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Environmental Impact Bonds Pay for Performance

Photo credit: Blue Forest Conservation

Pay for Performance (PFP) Bonds, also known as Pay for Success Bonds or Social Benefit Bonds, have been gaining significant traction during the past several years as a way to entice private capital to help address challenging social problems. There have been eight PFP deals in the United States so far – with $80 million invested.

To date, these financial instruments have focused on social outcomes like improving education and reducing juvenile recidivism. Now, a group called Blue Forest Conservation is exploring one of the nation’s first environmentally-focused impact bonds. A panelist described this bond last week at the Social Capital Markets Conference (SOCAP15).

Here’s how PFP deals work. At their core, these instruments allow private investors to fund a certain social intervention and earn a return based on its success. The major innovation, in addition to filling a funding gap for budget-constrained government entities, is that these financings shift the social spending paradigm, allowing governments to pay for results instead of services. This ultimately shifts the risk of a successful intervention from taxpayers to private investors, who are compensated for this risk.  

However, these bonds, while operating over fixed periods of time, do not offer fixed rates of return; the returns depend on whether social outcomes are reached. The first Social Impact Bond was launched by Social Finance UK in September 2010 to fund a prisoner-rehabilitation program.

In August 2012, the first social impact bond in the United States was created to address recidivism among juvenile offenders in New York. Investors were only repaid by the government if the intervention helped formerly incarcerated individuals stay out of prison at predetermined rates. (In this case, the social outcomes were not met.) In February 2011, President Obama’s proposed 2012 budget stated that up to $100 million would be freed up to run Social Impact Bond pilot schemes. These instruments have also generated interest in Australia as well as several developing nations.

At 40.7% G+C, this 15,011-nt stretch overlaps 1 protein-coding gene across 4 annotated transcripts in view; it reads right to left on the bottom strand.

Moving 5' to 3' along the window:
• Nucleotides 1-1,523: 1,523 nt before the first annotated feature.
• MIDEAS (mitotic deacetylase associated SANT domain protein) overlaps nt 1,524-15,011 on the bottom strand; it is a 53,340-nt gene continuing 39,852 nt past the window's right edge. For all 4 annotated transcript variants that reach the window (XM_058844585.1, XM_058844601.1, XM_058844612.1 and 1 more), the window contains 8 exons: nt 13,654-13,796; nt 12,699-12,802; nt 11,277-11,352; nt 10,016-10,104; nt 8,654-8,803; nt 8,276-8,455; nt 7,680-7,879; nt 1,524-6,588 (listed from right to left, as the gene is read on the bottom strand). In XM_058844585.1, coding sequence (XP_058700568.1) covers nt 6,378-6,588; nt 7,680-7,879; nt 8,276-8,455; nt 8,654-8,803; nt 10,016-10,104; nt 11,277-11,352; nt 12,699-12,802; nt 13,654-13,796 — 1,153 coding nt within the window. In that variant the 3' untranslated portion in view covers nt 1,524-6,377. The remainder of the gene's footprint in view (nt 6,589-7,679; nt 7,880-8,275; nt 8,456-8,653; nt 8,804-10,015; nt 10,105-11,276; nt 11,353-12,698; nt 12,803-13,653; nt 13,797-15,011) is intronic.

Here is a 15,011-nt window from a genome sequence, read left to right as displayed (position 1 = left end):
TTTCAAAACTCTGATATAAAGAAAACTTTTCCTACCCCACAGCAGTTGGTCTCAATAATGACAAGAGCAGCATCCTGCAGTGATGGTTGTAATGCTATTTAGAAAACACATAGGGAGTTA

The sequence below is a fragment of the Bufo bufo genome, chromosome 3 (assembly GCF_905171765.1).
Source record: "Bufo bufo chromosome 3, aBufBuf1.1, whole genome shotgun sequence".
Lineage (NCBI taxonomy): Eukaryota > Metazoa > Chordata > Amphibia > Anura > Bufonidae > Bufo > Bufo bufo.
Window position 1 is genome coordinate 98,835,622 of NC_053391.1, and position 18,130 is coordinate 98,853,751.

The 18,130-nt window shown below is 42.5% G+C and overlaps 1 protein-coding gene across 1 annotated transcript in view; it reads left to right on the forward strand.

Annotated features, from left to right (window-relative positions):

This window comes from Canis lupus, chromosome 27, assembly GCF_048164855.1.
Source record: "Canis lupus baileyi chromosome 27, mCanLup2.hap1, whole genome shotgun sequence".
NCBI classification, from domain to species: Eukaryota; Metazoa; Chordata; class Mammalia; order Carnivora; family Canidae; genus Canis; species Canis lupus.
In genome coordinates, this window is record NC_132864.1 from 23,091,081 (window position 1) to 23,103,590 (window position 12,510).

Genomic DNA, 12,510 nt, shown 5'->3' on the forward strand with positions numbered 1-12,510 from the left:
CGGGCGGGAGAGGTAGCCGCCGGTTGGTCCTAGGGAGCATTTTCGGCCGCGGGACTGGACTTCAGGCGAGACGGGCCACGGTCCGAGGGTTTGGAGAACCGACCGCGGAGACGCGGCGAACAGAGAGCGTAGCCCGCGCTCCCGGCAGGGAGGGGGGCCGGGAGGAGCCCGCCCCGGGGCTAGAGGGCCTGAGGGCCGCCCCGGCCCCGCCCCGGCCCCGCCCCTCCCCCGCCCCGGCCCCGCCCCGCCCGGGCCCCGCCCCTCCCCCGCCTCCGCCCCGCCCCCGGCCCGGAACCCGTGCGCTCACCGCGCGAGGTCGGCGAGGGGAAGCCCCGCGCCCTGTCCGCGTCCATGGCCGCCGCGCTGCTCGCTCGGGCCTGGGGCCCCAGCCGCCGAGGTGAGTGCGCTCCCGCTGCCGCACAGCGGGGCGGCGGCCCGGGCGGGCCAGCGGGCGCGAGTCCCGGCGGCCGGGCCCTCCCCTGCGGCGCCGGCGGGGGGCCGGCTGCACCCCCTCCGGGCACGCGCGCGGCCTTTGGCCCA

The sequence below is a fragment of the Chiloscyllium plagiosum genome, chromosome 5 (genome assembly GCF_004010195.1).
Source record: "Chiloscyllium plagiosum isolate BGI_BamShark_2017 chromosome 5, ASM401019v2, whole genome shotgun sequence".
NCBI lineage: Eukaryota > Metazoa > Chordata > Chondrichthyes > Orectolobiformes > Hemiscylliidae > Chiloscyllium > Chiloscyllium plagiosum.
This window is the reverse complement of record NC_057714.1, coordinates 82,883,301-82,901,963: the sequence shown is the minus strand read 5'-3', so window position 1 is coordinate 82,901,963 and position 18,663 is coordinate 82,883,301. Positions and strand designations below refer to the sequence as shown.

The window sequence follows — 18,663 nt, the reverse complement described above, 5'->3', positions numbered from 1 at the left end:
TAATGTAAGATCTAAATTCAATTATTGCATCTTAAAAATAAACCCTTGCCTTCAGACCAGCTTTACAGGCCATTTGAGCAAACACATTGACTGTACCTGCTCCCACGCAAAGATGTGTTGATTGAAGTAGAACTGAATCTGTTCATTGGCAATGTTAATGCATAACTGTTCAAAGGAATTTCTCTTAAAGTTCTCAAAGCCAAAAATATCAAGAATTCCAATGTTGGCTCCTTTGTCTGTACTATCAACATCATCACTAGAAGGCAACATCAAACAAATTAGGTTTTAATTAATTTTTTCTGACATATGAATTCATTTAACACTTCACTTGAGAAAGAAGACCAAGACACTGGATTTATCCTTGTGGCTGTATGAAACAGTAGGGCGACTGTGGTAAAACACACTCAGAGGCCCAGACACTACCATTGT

This attempt at an environmental-impact bond (called a Forest Resilience Bond) aims to measure and monetize the benefits of forest restoration in the western United States to provide a return to investors.

Why forest restoration? Much of the western United States has been exposed to serious wildfires during the past several decades. These fires have been exacerbated by above-average drought in many areas of the nation.

Spending by the United States Forest Service (USFS) to combat these fires has increased from 17 percent to 51 percent in just 20 years. Usually, these methods entail fire suppression, which leads to a lot of buildup and growth in forests that would normally burn up. USFS spending on fire suppression leads to less money for wildfire prevention, creating a vicious cycle that Blue Forest Conservation is aiming to disrupt.

This bond helps align the incentives of USFS and other beneficiaries, such as water and electric utilities, to share in forest restoration costs just as they share in benefits. These benefits include reduced fire severity and augmented water flow. Investor capital is raised to fund treatments that are in line with USFS policy upfront to restore forests to a natural state so that they are less susceptible to these fires. It’s a preventative approach. The bond then uses pay for success contracts that enable the multiple beneficiaries to repay investors with a portion of the independently measured and verified results.

“What is a challenge for the USFS could be potentially a multi-billion-dollar opportunity for investors,” said Zach Knight, co-founder and managing partner of Blue Forest Conservation. “By harnessing this opportunity, the Forest Resilience Bond has the potential to scale forest restoration in the areas where it is needed most.”

In California alone, Knight’s team is aiming to take a watershed-by-watershed approach in an effort to deploy over $1.5 billion for forest restoration. Investor return comes from a combination of increasing and monetizing greater water yield, increasing the provision of hydroelectricity due to greater water flow, and reducing the costs of fire suppression. There are also tangible social benefits including job creation and reduced risk of property and crop damage in wildfire-prone areas.

What’s exciting about pay for performance instruments is their applicability to a wide range of environmental and social problems. These models shift the risk of solving these issues from taxpayers to private investors. They also allow for the more efficient use of public capital; the government pays only if outcomes are achieved.

The federal government is also seriously considering more support as the popularity of these investment vehicles continues to increase. On March 4, 2015, the bipartisan H.R. 1336 (the Social Impact Partnership Act) was introduced. If passed, this bill could provide $300 million of federal government funding support for pay-for-success investments.

This article is part of an online publication produced in partnership between the Yale Center for Business and the Environment and the Conservation Finance Network. The new website for this publication is slated to launch in January 2016.